Q & A with Jim Mercurio

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Jim Mercurio is a writer, author, screenwriter, and filmmaker. His book The Craft of Scene Writing is the first-ever screenwriting book that focuses solely on scenes. He has directed and produced five feature films, and helped countless writers as a teacher, story analyst, and script doctor. He directed more than 40 DVDs on screenwriting, including his own 6-disc set, Complete Screenwriting. One of the country’s top story consultants, Jim works with Oscar-nominated and A-List writers as well as beginners.

Editor’s note 1 – a q&a with Jim was featured in a series of interviews with script consultants that ran on this blog between 2014 and 2015.

Editor’s note 2 – full disclosure: Jim played the role of adviser/sounding board for the rewrite of my dramedy spec.

What was the inspiration/motivation for this book?

I was prepping my webinar on February 7th for The Writers Store on Personal Voice, (FYI – Feb 1 is the last day to save $20 on registering) and I stumbled upon the idea that a writer must figure out what is special about what he does and then focus on that. I feel like it is the same way with me and the book.

I have always focused on the nitty-gritty of craft. Probably because I worked so hard trying to figure it out for myself as a writer. When I directed the 40ish DVDs in the Expo Series, I did my own class concentrating only on theme.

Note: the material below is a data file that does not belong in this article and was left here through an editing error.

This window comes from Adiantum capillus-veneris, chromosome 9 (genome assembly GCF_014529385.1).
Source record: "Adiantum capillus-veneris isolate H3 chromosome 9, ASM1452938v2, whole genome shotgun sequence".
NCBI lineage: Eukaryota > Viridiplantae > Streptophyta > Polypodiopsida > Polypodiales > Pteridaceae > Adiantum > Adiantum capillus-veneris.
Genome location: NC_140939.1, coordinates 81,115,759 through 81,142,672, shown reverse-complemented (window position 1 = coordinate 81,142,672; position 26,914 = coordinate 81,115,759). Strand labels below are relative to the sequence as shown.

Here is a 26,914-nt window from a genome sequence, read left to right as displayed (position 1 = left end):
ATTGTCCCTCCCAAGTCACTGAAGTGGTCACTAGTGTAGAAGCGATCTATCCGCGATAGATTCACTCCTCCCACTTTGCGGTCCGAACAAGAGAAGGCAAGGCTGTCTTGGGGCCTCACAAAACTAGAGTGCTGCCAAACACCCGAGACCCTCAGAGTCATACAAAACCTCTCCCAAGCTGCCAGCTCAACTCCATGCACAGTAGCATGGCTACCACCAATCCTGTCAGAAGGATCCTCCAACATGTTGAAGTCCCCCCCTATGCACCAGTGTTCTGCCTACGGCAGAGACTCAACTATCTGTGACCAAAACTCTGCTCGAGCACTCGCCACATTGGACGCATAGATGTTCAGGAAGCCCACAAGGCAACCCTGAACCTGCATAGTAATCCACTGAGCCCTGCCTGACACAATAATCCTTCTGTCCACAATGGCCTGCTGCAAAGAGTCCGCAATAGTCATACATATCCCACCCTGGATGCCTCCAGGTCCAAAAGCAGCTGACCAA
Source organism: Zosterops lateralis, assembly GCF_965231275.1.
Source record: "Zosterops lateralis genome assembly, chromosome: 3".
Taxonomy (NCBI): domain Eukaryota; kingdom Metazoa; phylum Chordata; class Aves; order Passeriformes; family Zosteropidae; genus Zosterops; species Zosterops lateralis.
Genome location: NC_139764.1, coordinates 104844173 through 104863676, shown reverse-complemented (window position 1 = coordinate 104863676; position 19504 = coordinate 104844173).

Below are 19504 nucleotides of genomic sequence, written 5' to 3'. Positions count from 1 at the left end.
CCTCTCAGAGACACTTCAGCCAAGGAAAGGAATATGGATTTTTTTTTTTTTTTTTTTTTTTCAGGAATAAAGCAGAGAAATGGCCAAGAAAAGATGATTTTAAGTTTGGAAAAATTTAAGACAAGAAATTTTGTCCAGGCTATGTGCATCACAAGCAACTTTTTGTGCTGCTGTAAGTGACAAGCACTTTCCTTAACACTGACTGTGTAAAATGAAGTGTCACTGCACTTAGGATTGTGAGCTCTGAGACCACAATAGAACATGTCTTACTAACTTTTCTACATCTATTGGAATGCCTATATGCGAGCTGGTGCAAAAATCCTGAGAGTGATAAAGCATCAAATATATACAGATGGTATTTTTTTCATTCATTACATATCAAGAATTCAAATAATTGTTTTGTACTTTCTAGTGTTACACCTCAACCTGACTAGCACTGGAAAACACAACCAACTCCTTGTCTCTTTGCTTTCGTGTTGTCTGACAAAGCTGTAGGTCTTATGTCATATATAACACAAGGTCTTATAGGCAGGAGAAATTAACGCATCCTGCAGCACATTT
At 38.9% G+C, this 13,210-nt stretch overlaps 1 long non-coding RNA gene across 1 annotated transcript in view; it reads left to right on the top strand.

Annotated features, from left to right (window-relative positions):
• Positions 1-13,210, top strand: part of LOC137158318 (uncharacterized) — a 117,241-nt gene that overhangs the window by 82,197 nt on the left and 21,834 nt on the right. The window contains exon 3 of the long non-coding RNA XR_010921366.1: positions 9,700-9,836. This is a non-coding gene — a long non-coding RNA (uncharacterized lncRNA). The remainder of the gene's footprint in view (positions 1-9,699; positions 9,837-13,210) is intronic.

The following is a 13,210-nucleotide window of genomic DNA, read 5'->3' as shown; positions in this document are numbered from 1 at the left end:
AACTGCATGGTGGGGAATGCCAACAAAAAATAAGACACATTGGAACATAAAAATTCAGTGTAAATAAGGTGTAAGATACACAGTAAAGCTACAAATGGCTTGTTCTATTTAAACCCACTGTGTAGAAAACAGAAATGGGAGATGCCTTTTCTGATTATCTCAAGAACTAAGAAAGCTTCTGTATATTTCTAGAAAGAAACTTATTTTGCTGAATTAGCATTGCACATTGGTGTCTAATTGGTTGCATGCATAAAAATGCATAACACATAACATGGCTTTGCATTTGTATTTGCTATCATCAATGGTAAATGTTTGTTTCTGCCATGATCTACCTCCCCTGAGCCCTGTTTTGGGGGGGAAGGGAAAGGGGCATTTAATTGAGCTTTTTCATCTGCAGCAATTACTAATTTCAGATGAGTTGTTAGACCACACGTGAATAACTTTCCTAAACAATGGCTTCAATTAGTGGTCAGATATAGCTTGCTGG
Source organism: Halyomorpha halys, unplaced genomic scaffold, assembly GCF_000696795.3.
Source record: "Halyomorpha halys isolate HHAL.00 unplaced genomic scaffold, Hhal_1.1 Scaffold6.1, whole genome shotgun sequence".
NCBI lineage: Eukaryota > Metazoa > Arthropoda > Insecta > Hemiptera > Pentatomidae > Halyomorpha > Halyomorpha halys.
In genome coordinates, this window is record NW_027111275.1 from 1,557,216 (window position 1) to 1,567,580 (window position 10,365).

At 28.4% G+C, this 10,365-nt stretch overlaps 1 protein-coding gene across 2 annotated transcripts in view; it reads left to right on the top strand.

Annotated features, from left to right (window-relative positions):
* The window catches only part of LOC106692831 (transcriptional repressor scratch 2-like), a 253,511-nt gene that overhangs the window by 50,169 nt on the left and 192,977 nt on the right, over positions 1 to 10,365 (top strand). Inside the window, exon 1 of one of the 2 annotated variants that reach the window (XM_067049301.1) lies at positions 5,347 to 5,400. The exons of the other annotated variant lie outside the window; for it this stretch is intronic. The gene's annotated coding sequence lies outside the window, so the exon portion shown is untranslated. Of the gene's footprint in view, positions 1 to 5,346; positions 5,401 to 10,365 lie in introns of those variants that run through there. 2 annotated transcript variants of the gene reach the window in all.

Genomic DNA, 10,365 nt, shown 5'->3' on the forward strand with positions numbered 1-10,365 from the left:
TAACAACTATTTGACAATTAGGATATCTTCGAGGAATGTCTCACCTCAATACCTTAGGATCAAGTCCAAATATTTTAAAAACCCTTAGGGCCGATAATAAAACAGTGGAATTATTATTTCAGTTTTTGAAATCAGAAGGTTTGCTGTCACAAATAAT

Years ago, I happened to be prepping for a feature I was directing. In a week, I saw the same scene performed more than 200 times by a hundred different actresses. I was trying to figure out what I could do that hadn’t been done before as far as a screenwriting book. My experience as a filmmaker has always informed my approach to understanding and teaching screenwriting. I’m not sure why it didn’t come to me sooner. I had an “A-ha!” or better yet a “Duh!” moment — SCENE WRITING!

There are a lot of screenwriting books out there. What makes this one unique?

The obvious distinction is that it focuses solely on scene writing… the first screenwriting book to do so.

I was fortunate enough to have story gurus Richard Walter and Michael Hauge review the book. Something Michael said really touched me. He said that there were a lot of ideas in the book he hadn’t even thought of. I wanted to cover new ideas or at least some seldom taught concepts in a novel way.

Having been in the screenwriting education niche writing for Creative Screenwriting, directing, creating 50 hours of educational DVDs and working as a consultant, I know what’s out there. I believe this book will carry the torch and be among the next go-to books for all screenwriters entering the field.

As I mentioned, my filmmaking experience and the fact that I am actively writing screenplays and making projects impacts my perspective. I try to be very specific in my examples. For a given topic, I may start with theory but I always try to end with concrete principles and tools that you can apply to your writing on the spot.